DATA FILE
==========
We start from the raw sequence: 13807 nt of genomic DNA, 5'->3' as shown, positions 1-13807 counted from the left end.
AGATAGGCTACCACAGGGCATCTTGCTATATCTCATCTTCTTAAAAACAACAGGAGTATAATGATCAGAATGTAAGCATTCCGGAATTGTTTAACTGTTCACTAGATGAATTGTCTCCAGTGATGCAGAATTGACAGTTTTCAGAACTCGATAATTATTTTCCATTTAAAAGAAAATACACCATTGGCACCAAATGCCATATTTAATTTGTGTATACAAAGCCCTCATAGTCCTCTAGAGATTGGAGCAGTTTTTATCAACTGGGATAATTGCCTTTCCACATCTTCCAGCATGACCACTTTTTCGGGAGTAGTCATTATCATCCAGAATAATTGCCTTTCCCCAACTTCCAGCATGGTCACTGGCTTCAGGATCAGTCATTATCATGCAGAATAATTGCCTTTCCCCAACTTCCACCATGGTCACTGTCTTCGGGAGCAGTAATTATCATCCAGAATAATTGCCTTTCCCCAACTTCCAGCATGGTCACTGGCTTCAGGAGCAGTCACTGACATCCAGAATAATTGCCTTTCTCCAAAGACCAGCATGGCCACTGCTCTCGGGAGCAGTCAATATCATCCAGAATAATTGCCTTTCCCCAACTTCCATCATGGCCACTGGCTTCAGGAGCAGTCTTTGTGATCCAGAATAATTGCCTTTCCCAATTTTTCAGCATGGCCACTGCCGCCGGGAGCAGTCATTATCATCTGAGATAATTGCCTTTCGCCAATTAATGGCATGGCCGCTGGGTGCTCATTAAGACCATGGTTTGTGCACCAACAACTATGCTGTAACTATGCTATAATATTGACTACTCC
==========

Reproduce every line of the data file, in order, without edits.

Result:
We start from the raw sequence: 13807 nt of genomic DNA, 5'->3' as shown, positions 1-13807 counted from the left end.
AGATAGGCTACCACAGGGCATCTTGCTATATCTCATCTTCTTAAAAACAACAGGAGTATAATGATCAGAATGTAAGCATTCCGGAATTGTTTAACTGTTCACTAGATGAATTGTCTCCAGTGATGCAGAATTGACAGTTTTCAGAACTCGATAATTATTTTCCATTTAAAAGAAAATACACCATTGGCACCAAATGCCATATTTAATTTGTGTATACAAAGCCCTCATAGTCCTCTAGAGATTGGAGCAGTTTTTATCAACTGGGATAATTGCCTTTCCACATCTTCCAGCATGACCACTTTTTCGGGAGTAGTCATTATCATCCAGAATAATTGCCTTTCCCCAACTTCCAGCATGGTCACTGGCTTCAGGATCAGTCATTATCATGCAGAATAATTGCCTTTCCCCAACTTCCACCATGGTCACTGTCTTCGGGAGCAGTAATTATCATCCAGAATAATTGCCTTTCCCCAACTTCCAGCATGGTCACTGGCTTCAGGAGCAGTCACTGACATCCAGAATAATTGCCTTTCTCCAAAGACCAGCATGGCCACTGCTCTCGGGAGCAGTCAATATCATCCAGAATAATTGCCTTTCCCCAACTTCCATCATGGCCACTGGCTTCAGGAGCAGTCTTTGTGATCCAGAATAATTGCCTTTCCCAATTTTTCAGCATGGCCACTGCCGCCGGGAGCAGTCATTATCATCTGAGATAATTGCCTTTCGCCAATTAATGGCATGGCCGCTGGGTGCTCATTAAGACCATGGTTTGTGCACCAACAACTATGCTGTAACTATGCTATAATATTGACTACTCC